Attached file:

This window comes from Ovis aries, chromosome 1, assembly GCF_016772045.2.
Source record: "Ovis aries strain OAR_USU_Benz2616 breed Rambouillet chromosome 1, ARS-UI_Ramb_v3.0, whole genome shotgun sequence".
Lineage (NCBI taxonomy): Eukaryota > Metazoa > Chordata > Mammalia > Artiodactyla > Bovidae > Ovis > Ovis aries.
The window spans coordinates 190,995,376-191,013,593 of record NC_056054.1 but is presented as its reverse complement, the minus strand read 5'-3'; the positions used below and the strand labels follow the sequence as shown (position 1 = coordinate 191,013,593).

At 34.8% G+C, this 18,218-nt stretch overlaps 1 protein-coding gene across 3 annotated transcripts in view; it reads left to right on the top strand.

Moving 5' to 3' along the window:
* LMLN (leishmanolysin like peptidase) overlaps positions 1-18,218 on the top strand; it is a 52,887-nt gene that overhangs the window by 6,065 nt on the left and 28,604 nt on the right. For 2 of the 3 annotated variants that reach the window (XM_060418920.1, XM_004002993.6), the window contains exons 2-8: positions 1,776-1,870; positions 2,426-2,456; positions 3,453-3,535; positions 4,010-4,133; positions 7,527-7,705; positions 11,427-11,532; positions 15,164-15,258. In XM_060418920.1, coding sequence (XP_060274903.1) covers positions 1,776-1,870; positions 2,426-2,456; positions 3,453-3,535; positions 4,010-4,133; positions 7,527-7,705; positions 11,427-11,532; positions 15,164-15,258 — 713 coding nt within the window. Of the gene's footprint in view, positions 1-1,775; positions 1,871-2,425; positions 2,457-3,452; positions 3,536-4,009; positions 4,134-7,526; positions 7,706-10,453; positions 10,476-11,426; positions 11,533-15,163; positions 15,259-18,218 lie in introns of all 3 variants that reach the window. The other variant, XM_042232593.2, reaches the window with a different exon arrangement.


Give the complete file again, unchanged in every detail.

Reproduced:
This window comes from Ovis aries, chromosome 1, assembly GCF_016772045.2.
Source record: "Ovis aries strain OAR_USU_Benz2616 breed Rambouillet chromosome 1, ARS-UI_Ramb_v3.0, whole genome shotgun sequence".
Lineage (NCBI taxonomy): Eukaryota > Metazoa > Chordata > Mammalia > Artiodactyla > Bovidae > Ovis > Ovis aries.
The window spans coordinates 190,995,376-191,013,593 of record NC_056054.1 but is presented as its reverse complement, the minus strand read 5'-3'; the positions used below and the strand labels follow the sequence as shown (position 1 = coordinate 191,013,593).

At 34.8% G+C, this 18,218-nt stretch overlaps 1 protein-coding gene across 3 annotated transcripts in view; it reads left to right on the top strand.

Moving 5' to 3' along the window:
* LMLN (leishmanolysin like peptidase) overlaps positions 1-18,218 on the top strand; it is a 52,887-nt gene that overhangs the window by 6,065 nt on the left and 28,604 nt on the right. For 2 of the 3 annotated variants that reach the window (XM_060418920.1, XM_004002993.6), the window contains exons 2-8: positions 1,776-1,870; positions 2,426-2,456; positions 3,453-3,535; positions 4,010-4,133; positions 7,527-7,705; positions 11,427-11,532; positions 15,164-15,258. In XM_060418920.1, coding sequence (XP_060274903.1) covers positions 1,776-1,870; positions 2,426-2,456; positions 3,453-3,535; positions 4,010-4,133; positions 7,527-7,705; positions 11,427-11,532; positions 15,164-15,258 — 713 coding nt within the window. Of the gene's footprint in view, positions 1-1,775; positions 1,871-2,425; positions 2,457-3,452; positions 3,536-4,009; positions 4,134-7,526; positions 7,706-10,453; positions 10,476-11,426; positions 11,533-15,163; positions 15,259-18,218 lie in introns of all 3 variants that reach the window. The other variant, XM_042232593.2, reaches the window with a different exon arrangement.